Fiduciary oversight can be intimidating for new board members. The chief financial officer or finance committee hands the board a stack of charts and tables, presents a few highlights, and asks if there are any questions. Where does the new board member start?
New trustees who want to understand their school's finances should start with three basic documents:
The statement of financial position or balance sheet
The statement of activities or income statement
The statement of cash flows
These three, along with their footnotes, summarize a school's financial position. A trustee who knows how to read them intelligently and use them to ask the right questions can move beyond mere rubber stamping.
In Trust recently asked Judy E. Stanfield to provide a guide to reading basic financial documents. A certified public accountant for more than 25 years, Stanfield is a principal in the Rockville, Maryland, accounting firm of Strack Stanfield, LLC. She agreed to look at any theological school's financial statements, highlight areas of particular interest, and point out where boards need to pay special attention. She focused not on finding problems, but on asking the right questions.
Virginia Theological Seminary, an Episcopal school founded in 1823, agreed to provide its annual financial report. The seminary's dean-president, Martha J. Horne, supplied all the requested documents with no strings attached and without knowing (at first) who the auditor would be. Although Stanfield was formerly vice president for finance at Wesley Theological Seminary in Washington, D.C., she has no connection with Virginia Theological Seminary.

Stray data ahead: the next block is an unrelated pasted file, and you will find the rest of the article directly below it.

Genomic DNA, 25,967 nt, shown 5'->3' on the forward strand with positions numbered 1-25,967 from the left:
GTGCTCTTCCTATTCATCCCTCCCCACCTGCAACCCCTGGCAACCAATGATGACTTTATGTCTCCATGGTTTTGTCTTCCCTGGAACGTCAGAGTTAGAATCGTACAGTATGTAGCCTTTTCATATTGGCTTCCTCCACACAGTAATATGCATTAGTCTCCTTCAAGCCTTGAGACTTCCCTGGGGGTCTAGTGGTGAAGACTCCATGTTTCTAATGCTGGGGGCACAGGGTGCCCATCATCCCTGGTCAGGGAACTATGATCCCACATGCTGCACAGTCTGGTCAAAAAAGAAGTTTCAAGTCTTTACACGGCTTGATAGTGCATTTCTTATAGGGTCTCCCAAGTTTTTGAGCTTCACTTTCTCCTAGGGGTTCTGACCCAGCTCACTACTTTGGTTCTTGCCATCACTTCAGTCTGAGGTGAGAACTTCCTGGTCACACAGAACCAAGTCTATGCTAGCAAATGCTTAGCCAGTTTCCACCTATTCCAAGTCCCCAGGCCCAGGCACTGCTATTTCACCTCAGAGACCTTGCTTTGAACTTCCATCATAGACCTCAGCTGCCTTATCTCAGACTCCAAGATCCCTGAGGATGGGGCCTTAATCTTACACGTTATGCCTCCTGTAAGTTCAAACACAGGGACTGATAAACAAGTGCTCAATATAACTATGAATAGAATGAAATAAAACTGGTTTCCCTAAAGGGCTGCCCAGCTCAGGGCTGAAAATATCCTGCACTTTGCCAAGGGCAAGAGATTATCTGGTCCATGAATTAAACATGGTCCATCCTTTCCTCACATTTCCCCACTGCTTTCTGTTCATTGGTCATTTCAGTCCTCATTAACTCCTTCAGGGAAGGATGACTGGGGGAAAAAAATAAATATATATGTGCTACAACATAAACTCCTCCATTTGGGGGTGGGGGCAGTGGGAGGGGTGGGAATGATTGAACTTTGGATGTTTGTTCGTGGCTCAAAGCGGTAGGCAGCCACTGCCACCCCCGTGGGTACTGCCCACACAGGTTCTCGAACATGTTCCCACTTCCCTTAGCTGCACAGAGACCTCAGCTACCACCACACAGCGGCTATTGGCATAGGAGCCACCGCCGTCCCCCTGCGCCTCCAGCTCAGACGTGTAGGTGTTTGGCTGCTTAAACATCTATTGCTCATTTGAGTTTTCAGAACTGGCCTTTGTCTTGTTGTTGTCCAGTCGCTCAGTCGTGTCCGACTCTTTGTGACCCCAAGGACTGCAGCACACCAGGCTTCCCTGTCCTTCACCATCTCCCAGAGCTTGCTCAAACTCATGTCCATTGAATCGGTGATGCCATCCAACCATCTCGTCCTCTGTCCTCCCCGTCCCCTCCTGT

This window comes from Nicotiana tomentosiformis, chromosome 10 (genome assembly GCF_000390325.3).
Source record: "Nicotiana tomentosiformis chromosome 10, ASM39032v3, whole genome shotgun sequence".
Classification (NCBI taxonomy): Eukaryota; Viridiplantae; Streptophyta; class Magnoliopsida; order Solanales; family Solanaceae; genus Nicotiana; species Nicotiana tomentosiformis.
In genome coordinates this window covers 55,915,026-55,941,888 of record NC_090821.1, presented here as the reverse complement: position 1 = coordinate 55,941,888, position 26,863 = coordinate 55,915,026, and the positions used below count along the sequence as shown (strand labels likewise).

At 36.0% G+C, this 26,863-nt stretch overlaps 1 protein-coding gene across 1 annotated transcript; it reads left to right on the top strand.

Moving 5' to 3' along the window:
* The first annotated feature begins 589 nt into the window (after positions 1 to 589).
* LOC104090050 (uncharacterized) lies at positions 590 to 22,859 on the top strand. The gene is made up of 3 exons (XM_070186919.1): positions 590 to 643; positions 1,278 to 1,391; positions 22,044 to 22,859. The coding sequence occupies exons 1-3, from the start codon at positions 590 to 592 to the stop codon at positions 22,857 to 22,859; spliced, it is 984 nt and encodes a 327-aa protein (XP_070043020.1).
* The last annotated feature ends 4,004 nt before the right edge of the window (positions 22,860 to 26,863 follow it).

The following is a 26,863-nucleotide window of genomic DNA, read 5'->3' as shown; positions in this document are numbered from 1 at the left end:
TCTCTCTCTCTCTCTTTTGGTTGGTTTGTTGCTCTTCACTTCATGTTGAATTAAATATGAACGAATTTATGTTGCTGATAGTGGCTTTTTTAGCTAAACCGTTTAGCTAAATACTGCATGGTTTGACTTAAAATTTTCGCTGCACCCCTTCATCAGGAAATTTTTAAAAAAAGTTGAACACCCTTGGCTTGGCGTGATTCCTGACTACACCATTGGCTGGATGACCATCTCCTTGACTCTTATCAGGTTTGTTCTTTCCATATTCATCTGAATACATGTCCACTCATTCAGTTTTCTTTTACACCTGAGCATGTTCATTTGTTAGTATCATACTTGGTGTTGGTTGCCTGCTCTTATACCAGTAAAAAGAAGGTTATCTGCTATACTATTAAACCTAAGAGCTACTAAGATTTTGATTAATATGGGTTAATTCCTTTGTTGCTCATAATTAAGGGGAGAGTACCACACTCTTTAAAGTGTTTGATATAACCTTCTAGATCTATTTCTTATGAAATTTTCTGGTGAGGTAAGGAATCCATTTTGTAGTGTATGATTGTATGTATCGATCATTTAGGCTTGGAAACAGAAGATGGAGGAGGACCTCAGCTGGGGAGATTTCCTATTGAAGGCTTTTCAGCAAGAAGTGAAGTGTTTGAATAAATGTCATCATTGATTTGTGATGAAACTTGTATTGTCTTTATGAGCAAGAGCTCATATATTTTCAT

Virginia is by no means a typical seminary. One of the two oldest Episcopal theological schools -- the General Theological Seminary in New York was founded slightly earlier -- its home is a spacious tree-filled campus in Alexandria, Virginia, just a few minutes from Washington, D.C. Its endowment started growing in the 19th century, and its assets eclipse most other seminaries' by a large margin. The seminary's impressive portfolio has allowed it to be especially generous in financial aid, with a majority of its operating expenses coming from investment income, not tuition. But with heavy dependence on endowment have come some challenges as well -- especially in donor relations and fundraising.
To put human faces beside these numbers, In Trust talked to Martha Horne and her chief financial officer, Mary L. Hix, about their blessings, how they educate their trustees, and how they stay entrepreneurial.
For an alternate view, we called Paul F.M. Zahl, dean-president of Trinity Episcopal School for Ministry, a newer, smaller Episcopal seminary for a conversation about a completely different financial philosophy.
(Click image for larger view of the annotated VTS Statement of Financial Position.)